The news shook a nation. Last 9 February, 16 Chilean fans lost their lives in a road accident on a journey back to Rancagua from Talcahuano after watching their beloved team, O’Higgins, play against Huachipato.
The tragedy hit the region hard and sent shockwaves down the corridors of this humble club. Among those who had passed away, the only one over the age of 38 was the driver of the bus, which fell 60 metres from a cliff before landing on a factory at the foot of the Cuesta del Caracol, some 430 kilometres from its destination.
In October, when around 400 fans travelled to the spot to mourn the victims, Argentinian midfielder Alejandro Lopez summed up their sentiments. “The memory of the fans makes you realise that you belong not only to a football club, but to something much greater, and that’s the fans’ hearts. We used to see several of these lads at the training sessions at La Gamboina and at the games. If we went to the end of the world, they would follow us…”
“This goal is for the 16 fans who died in Tome,” fellow Argentinian Pablo Hernandez said after his strike claimed the title for O’Higgins. “Without doubt, it is the most important goal of my career.
"It’s the first title for a team that I love, in which we all work together with the same commitment and the same objective. And even in the worst moments, we believed in the ideas instilled in us by the boss (Eduardo Berizzo),” explained the 27-year-old attacking midfielder, who was born in Argentina but dreams of wearing Chile's colours at Brazil 2014.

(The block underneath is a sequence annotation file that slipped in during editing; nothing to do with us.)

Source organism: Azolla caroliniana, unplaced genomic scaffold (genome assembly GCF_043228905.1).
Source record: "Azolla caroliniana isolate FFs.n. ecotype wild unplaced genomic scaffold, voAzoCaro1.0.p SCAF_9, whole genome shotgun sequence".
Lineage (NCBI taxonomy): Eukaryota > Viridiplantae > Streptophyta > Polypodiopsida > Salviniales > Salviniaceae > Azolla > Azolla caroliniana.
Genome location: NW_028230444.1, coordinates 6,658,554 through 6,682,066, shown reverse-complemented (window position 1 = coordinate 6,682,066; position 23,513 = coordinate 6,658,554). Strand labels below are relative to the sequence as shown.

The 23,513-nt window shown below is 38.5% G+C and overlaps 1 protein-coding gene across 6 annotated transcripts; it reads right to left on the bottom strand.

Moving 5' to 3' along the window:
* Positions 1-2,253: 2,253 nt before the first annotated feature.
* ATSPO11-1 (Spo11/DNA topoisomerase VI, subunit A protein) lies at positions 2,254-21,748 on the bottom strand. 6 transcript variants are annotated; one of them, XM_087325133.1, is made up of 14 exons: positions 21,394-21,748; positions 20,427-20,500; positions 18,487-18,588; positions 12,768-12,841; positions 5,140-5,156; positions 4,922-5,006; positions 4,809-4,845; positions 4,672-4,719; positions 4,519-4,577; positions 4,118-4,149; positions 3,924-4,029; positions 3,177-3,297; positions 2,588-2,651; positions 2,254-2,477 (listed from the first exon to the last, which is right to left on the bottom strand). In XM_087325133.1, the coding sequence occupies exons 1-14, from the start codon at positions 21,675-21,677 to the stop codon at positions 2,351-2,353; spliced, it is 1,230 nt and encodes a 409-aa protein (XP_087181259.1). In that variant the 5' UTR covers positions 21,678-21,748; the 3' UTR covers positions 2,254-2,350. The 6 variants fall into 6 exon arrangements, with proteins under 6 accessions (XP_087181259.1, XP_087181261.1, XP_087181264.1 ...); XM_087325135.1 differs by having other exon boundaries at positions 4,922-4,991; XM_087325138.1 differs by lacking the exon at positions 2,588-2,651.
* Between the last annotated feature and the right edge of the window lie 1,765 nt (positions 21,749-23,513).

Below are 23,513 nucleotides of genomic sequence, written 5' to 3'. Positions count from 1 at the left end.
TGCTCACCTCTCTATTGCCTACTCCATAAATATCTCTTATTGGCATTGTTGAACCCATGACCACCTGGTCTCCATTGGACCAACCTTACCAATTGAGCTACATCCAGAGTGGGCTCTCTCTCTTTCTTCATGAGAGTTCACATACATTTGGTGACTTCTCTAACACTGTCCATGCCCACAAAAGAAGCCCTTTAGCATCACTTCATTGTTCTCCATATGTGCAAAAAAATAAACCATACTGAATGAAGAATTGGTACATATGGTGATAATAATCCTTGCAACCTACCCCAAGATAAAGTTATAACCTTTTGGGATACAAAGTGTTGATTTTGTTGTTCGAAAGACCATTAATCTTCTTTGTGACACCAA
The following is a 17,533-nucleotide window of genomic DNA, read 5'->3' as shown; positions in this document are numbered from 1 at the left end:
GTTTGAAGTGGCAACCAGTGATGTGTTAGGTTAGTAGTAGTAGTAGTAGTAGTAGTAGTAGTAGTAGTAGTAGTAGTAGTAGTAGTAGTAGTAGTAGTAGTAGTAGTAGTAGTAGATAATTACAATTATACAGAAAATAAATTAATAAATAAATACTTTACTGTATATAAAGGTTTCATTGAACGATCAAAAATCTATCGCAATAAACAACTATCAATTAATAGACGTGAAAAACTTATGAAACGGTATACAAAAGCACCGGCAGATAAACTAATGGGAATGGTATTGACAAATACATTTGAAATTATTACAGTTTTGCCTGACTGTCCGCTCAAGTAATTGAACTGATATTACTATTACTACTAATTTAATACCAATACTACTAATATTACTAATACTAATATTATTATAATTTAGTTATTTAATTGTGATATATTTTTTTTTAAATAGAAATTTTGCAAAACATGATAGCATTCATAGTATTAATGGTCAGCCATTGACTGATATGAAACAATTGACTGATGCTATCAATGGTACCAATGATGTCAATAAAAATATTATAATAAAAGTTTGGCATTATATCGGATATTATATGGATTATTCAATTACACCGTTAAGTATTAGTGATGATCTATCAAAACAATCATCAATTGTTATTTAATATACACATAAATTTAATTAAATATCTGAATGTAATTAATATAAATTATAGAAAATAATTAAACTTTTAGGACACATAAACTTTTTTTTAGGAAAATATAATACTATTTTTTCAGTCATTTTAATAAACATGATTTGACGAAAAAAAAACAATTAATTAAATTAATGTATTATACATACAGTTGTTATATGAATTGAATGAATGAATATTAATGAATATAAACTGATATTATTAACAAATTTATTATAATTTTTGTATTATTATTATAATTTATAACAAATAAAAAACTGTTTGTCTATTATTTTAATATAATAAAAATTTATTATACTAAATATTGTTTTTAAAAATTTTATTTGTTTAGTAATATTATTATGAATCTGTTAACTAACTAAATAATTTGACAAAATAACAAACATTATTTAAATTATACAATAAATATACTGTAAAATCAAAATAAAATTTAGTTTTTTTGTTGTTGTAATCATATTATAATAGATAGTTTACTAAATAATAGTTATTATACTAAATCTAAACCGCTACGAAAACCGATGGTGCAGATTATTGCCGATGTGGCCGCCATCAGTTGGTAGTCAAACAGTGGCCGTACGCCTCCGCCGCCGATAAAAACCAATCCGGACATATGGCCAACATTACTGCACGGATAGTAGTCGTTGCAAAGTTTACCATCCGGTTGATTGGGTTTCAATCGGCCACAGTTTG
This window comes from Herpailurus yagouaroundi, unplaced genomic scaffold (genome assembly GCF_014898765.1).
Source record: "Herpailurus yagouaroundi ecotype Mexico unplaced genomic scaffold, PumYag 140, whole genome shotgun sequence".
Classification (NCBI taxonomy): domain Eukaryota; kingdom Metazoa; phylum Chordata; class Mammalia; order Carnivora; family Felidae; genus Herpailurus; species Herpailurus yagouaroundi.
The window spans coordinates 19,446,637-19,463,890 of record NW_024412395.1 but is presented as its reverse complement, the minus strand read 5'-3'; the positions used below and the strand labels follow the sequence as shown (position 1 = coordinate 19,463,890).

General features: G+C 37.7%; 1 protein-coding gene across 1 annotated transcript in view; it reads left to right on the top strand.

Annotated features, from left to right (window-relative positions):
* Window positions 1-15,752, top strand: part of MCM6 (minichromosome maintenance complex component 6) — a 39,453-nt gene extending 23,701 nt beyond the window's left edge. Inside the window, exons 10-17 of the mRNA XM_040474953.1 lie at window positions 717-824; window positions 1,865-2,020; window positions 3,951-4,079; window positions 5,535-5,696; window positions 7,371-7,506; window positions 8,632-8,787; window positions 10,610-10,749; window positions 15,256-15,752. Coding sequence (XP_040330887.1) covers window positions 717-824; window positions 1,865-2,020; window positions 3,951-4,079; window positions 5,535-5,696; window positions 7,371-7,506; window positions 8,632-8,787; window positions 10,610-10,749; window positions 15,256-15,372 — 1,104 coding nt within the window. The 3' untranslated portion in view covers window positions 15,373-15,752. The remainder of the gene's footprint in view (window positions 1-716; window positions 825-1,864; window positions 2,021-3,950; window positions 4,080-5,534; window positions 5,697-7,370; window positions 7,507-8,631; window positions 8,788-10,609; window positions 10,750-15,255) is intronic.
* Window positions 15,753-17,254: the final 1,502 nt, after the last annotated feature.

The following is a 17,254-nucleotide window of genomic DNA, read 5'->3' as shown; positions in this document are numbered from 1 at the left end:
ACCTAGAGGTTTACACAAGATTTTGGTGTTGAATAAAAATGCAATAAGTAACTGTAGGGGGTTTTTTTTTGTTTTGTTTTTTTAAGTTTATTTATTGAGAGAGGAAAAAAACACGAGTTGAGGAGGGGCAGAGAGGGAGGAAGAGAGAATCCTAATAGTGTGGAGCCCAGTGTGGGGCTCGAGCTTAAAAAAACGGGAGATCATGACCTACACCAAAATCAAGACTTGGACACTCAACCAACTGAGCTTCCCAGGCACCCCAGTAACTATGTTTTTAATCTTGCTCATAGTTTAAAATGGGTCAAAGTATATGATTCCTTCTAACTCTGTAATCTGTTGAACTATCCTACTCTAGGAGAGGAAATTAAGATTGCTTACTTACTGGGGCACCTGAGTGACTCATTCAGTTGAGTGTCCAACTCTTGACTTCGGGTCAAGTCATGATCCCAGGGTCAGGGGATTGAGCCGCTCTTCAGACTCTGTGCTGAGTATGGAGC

In sporting terms, the Celeste campaign is even more noteworthy because of the work on their stadium which meant the team was forced to play their home games in three different venues. For their title triumph, thousands of fans travelled the 80 kilometres which separate Rancagua from Santiago to see the team crowned champions.
O’Higgins – whose top scorer was another Argentinian, Pablo Calandria – will now participate in the Copa Libertadores for only the fourth time in their history – and the first since 1984.
Berizzo, who is 44 and a former assistant to Marcelo Bielsa, took charge of the team at the beginning of last year and almost led them to glory as O’Higgins finished as runners-up in the Apertura 2012. “This title is for the players and the fans, who willed us on in the last few minutes today,” he said. “It’s been a tough year and it has ended with the prize which the fans deserve.”